This is a little bit of terminology that you might come across when talking about number of strands to use and you will often hear it referred to as stitching 'X over Y' where X is the number of thread strands and Y is the number of fabric threads (or grid squares) that you make each cross stitch over.
Because Aida is made up of blocks of fabric, you would generally make your cross stitches across 1 block (or grid square) of fabric so that would be stitching 'over 1.'
But you could use a different number of threads to do this, and that is what the first number refers to, so using 2 strands of thread over 1 block of Aida would be stitching '2 over 1.'
If you are stitching on evenweave or linen then they have individual fabric threads rather than blocks, so you have the choice of making each of your crosses over 1 thread of the fabric or 2 threads.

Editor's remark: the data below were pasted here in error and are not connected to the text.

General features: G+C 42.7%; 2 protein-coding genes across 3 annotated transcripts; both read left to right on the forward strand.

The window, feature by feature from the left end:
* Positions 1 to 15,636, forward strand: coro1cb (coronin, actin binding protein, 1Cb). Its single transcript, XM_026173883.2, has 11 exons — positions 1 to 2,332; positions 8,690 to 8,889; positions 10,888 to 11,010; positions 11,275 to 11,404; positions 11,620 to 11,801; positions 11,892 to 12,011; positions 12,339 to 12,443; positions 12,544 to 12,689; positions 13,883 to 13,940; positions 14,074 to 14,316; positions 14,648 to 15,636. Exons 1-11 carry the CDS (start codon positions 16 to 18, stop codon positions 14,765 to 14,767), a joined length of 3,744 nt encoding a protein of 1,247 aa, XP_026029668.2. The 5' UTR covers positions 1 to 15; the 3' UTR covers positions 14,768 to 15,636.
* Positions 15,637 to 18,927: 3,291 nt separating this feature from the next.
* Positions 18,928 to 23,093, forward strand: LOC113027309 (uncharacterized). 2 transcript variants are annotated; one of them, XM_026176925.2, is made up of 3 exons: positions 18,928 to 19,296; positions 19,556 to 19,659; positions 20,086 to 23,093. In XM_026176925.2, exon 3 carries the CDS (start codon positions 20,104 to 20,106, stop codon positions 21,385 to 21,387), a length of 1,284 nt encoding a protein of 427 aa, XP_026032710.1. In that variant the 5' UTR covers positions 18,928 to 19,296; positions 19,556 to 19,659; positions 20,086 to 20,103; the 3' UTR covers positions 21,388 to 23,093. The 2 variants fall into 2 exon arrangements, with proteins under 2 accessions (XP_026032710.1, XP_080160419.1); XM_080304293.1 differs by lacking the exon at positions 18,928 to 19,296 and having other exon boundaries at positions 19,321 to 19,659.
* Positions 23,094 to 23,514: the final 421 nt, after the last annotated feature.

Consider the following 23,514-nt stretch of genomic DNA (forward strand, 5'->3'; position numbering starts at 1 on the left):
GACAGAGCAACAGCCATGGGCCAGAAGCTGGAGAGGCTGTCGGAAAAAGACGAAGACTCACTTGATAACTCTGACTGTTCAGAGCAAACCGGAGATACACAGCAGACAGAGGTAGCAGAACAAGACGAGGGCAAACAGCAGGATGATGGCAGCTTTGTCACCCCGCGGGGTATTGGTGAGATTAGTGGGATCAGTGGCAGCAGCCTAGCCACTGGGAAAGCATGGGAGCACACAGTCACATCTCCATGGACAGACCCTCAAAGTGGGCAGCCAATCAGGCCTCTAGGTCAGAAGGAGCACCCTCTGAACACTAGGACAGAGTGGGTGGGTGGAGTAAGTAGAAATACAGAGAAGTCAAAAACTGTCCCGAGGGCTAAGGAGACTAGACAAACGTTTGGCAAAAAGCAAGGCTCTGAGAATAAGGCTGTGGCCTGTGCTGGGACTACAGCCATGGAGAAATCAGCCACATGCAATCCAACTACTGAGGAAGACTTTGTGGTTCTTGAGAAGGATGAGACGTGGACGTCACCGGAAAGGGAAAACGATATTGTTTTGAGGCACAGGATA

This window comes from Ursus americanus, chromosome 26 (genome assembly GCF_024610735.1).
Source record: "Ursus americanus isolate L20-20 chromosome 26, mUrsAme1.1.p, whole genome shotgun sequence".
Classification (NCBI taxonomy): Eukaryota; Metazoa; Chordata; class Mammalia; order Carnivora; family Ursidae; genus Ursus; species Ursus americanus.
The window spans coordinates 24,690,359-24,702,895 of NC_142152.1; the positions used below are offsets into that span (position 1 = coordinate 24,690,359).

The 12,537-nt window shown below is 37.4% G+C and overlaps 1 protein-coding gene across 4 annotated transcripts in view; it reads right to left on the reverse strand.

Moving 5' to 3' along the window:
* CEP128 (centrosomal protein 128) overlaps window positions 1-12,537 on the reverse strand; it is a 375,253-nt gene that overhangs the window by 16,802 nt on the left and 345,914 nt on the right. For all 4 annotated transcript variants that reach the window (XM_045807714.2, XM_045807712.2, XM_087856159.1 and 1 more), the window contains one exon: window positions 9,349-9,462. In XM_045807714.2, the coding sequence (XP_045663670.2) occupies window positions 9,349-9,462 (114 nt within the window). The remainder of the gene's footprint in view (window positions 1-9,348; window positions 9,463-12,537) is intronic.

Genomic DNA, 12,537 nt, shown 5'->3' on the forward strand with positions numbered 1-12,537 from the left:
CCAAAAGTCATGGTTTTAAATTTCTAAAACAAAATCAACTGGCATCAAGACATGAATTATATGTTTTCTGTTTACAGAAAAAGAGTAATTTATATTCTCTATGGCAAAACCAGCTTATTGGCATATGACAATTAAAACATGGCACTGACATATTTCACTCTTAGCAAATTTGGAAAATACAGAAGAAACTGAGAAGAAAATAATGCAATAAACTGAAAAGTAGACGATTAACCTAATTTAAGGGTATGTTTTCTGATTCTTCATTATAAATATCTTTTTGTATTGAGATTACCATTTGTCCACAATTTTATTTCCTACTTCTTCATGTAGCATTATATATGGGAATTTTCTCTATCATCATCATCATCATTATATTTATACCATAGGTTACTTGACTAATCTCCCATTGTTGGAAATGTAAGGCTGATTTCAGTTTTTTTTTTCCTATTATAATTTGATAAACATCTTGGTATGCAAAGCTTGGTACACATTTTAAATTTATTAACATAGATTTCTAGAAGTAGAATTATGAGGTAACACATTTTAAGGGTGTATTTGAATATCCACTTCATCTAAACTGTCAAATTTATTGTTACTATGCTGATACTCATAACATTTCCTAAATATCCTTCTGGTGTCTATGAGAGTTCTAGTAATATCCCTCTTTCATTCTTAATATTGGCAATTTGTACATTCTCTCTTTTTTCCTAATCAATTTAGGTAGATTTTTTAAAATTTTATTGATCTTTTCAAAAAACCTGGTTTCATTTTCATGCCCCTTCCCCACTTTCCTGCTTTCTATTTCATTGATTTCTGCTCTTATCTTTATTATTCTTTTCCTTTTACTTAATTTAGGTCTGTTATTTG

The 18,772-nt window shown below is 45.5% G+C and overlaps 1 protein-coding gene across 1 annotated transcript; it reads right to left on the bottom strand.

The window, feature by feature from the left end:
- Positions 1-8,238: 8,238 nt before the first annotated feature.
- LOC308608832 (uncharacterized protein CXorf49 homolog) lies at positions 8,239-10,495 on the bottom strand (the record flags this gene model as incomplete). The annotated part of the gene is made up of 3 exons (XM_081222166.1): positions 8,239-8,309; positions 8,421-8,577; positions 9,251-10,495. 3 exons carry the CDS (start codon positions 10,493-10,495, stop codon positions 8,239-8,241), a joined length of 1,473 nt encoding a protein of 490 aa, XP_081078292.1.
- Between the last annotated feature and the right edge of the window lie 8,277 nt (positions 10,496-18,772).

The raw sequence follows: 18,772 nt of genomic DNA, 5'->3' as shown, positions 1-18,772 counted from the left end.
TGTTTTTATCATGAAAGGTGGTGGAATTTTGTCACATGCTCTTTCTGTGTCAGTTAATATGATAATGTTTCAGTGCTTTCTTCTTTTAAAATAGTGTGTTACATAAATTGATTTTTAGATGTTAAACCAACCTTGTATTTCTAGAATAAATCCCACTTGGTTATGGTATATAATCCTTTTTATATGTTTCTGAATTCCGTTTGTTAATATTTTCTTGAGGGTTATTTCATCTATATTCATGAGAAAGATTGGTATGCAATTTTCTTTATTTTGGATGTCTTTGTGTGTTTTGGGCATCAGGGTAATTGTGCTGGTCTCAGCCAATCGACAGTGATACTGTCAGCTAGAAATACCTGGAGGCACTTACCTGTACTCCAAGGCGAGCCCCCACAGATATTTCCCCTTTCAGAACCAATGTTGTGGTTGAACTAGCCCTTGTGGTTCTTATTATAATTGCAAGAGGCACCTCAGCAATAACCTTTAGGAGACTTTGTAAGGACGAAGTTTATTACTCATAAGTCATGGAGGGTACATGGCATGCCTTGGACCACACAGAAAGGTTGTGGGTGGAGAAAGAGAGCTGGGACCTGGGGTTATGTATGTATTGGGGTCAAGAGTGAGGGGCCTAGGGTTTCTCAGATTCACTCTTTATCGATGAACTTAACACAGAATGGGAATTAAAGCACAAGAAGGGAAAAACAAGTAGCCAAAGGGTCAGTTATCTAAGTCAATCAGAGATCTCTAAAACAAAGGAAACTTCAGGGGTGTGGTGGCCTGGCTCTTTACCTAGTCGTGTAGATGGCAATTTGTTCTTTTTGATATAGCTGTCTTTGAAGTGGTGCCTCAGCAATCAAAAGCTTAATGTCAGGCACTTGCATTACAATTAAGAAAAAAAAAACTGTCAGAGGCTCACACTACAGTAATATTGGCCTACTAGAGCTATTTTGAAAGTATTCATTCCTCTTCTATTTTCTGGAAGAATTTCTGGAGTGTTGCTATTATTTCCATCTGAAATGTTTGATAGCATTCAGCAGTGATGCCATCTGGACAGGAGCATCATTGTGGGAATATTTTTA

If you were using 1 strand of thread over 1 thread of fabric, that would be '1 over 1' but if you were using 1 strand of thread over 2 threads of fabric it would be '1 over 2.'
Why does number of strands matter?
The main reason is simply that the number of strands you use will dictate what your finished stitching looks like. The more strands you use, the more the fabric will be covered and the denser your cross stitches will look.
Here are samples stitched with different numbers of strands on different counts of Aida:
There’s no right or wrong way for it to look; it’s a personal preference. Some cross stitchers love really plump stitches with no fabric showing beneath them, and others like to be able to see the individual X shape of the stitches with a bit of fabric showing underneath.